Interactions between non-profit finance, governance and investment style

Thumbnail Image
Journal Title
Journal ISSN
Volume Title
School of Business | D4 Julkaistu kehittämis- tai tutkimusraportti tai -selvitys
Degree programme
Aalto University publication series BUSINESS + ECONOMY, 2/2016
This book studies the economic and investment behavior of foundations, as well as the general environment of non-profit governance and of equity investments by non-profit foundations. The book is structured as follows. The Introduction presents the rationale for non-profits, some basic characteristics of non-profits and especially of foundations, and compares the economic motivation of non-profit foundations with that of for-profit companies. Essay 1 examines the root causes of governance choices in foundations, and the consequences of such governance choices. Essay 2 empirically investigates the equity portfolios of foundation investors and confirms typical characteristics of foundations as investors. The governance in foundations, a wealth-endowed subset of nonprofits, differs fundamentally from the governance principles of for-profit corporates on three dimensions: (1) foundations do not have legal owners who could exert external control over the foundation; (2) without universal measures, such as profitability or stock market valuation, the efficient economic behavior of foundations is difficult to assess; and (3) most foundations are established to exist in perpetuity and are not subjected to any market for control. Thus, Essay 1 focuses on the following questions. Firstly, (1) which foundation-specific characteristics explain the accumulation of power at the board level in the governance of foundations? A sample of 891 foundations in Finland is empirically investigated using data on the foundations’ detailed rules, financials, and other characteristics. A new index measure for the concentration of control in foundations is constructed. Secondly, (2), the first Essay examines whether governance choices may have any consequences on foundations’ grant-making or other charitable spending. One of the possible drivers for governance choices include a foundation’s financiers. In absence of owners, the regular financiers such as donors, customers or the public sector may exert power over how the foundation is administered. In order to investigate the effect of financing, Essay 1 classifies sample foundations into four categories, based on their main source of finance. The empirical results suggest that a foundation’s source of finance is associated with the concentration of decision powers. Foundations that have to regularly approach outside sources of finance–donors, public sector or customers– show less concentration of power on the board level than foundations that can finance their missions with capital income from an endowment. We also find that foundations with a less concentrated governance model spend more on charitable operations than foundations with concentrated governance. However, in grantmaking foundations this association does not emerge: governance is not related to the level of grantmaking. In our second Essay, we argue for the need to understand the investment behaviour of various investor types, and present empirical evidence of non-profits’ equity investment style, based on data on portfolios of listed equity owned by 530 foundations during the years 2000-2013. Overall, foundations are active risk-takers: they can carry concentrated equity risk by not diversifying their portfolios towards the industry breakdown of the general market index. Foundations are shown to be infrequent traders, with relatively low equity portfolio turnover. If they decide to own a stock for longer than one year, they remain owner for 3.6 years on average (in the 13-year sample period). In addition, the majority of their single shareholdings stay intact from year to year. Foundations do not adjust their positions frequently. Foundation age and size are related to the equity allocation of foundations’ portfolios: older and larger foundations diversify more along the lines of the market index breakdown. We also find that older foundations trade less frequently than younger ones. Essays in this book present new insights into non-profit economic behavior. Concerning governance, Essay 1 suggests a measure (Foundation Governance Index) and a determinant (the source of finance of a foundation) for governance in non-profits. Concerning investments, Essay 2 confirms empirically that non-profits have a distinct equity investment style.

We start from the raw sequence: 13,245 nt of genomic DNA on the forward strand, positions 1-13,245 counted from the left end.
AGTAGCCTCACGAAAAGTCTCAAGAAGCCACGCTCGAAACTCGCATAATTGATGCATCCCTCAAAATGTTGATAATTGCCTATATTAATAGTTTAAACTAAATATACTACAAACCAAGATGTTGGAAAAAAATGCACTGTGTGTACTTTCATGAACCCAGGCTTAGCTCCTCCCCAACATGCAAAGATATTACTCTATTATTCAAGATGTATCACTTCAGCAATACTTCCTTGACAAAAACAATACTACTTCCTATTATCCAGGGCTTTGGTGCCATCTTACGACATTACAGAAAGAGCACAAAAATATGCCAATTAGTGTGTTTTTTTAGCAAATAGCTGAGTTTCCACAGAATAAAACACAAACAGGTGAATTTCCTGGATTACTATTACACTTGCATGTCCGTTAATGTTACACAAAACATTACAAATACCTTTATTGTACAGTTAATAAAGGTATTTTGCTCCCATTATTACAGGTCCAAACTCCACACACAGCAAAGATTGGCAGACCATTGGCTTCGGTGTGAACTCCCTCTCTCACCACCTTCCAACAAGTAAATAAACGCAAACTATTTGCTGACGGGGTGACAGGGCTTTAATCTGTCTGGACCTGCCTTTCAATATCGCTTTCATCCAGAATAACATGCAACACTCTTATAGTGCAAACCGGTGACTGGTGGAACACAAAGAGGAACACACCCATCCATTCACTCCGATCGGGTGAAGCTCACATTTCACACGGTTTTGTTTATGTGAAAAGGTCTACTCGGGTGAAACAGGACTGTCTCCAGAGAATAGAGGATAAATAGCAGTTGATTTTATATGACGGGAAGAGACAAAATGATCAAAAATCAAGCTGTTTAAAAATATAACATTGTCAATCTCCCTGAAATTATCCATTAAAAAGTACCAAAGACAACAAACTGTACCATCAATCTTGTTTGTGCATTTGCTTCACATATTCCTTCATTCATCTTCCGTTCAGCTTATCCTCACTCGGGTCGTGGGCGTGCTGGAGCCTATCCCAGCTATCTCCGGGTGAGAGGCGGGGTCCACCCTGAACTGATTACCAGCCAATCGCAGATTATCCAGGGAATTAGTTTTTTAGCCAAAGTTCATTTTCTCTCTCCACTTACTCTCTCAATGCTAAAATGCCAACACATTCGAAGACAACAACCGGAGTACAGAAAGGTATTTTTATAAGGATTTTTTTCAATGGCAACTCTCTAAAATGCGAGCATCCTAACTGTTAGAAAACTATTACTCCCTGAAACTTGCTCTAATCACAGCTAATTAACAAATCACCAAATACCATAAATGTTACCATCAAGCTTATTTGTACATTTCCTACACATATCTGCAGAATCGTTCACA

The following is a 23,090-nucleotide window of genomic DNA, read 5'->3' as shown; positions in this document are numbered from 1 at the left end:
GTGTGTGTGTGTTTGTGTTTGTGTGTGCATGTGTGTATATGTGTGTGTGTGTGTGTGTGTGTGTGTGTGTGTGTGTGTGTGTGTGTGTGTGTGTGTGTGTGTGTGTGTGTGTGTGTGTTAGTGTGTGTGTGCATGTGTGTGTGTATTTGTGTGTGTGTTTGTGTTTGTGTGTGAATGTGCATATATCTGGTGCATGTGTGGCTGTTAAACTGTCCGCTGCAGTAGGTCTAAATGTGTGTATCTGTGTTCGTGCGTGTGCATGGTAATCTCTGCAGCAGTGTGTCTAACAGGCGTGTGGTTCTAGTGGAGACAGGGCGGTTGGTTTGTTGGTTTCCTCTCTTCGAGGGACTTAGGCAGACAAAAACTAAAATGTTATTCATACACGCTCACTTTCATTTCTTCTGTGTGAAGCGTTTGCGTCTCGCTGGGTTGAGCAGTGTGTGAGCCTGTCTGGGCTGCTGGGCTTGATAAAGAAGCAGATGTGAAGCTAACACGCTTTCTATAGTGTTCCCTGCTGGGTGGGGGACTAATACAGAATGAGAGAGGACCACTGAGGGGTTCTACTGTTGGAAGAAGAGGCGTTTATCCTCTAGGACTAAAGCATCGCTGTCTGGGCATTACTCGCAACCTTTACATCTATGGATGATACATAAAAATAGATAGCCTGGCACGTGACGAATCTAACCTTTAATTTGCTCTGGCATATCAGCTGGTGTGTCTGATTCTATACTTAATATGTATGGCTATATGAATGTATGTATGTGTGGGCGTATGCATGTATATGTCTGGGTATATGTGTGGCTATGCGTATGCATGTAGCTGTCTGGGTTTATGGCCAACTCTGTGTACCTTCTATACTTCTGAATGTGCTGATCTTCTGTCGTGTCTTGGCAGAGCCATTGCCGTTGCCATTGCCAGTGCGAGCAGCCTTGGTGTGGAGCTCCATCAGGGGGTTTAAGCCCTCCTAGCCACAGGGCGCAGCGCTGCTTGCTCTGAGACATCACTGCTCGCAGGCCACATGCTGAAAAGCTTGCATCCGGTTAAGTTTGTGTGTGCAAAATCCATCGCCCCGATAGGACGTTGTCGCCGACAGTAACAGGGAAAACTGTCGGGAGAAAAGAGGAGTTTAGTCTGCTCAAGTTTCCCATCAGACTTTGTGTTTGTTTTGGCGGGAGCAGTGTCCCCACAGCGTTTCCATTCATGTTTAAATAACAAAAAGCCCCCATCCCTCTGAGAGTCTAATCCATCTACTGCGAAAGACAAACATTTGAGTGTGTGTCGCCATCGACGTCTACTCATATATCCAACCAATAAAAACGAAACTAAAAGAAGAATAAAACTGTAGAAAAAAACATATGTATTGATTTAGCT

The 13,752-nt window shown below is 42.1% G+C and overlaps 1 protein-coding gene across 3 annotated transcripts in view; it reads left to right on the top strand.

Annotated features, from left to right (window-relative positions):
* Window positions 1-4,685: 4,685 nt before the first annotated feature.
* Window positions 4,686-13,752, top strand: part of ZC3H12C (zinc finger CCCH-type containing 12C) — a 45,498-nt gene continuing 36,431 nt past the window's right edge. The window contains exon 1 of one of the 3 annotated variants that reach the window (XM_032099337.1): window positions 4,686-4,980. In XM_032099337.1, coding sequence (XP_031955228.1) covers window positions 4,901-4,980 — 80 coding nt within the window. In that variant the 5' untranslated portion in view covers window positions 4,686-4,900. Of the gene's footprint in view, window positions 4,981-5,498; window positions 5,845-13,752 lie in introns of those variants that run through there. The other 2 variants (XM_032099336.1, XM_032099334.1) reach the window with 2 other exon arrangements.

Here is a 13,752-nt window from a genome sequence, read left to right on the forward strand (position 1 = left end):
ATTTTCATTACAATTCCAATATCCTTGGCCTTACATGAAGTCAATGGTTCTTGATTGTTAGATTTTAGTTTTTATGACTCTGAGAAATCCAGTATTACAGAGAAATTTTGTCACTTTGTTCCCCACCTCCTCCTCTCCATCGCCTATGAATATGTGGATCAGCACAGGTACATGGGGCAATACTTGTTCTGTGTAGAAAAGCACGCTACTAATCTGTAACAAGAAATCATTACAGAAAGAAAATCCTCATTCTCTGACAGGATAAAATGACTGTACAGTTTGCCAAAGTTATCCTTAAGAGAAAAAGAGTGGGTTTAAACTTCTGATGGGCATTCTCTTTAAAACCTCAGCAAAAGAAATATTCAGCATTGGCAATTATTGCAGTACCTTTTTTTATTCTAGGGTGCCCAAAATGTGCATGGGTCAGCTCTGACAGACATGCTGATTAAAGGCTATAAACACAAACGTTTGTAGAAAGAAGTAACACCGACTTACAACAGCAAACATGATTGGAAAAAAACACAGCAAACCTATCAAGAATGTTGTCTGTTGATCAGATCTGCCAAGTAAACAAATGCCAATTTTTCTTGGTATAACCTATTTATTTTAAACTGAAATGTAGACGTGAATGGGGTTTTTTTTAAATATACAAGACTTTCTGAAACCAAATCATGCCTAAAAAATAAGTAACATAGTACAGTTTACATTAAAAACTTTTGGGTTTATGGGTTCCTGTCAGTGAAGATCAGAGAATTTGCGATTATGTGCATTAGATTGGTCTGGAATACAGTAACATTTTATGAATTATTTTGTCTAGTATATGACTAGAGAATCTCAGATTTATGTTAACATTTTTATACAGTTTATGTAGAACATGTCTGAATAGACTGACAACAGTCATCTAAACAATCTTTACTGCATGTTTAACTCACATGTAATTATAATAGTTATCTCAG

non-profit, foundation, charity, governance, foundation governance index, investment style, investor activity, allocation, diversification, trading, long-term ownership
Other note
  • [Essay 1]: What determines a non-profit governance model – and does it matter? Unpublished essay. The full text of the essay is included in the pdf-file of the publication.
  • [Essay 2]: Are non-profits active equity investors? Unpublished essay. The full text of the essay is included in the pdf-file of the publication.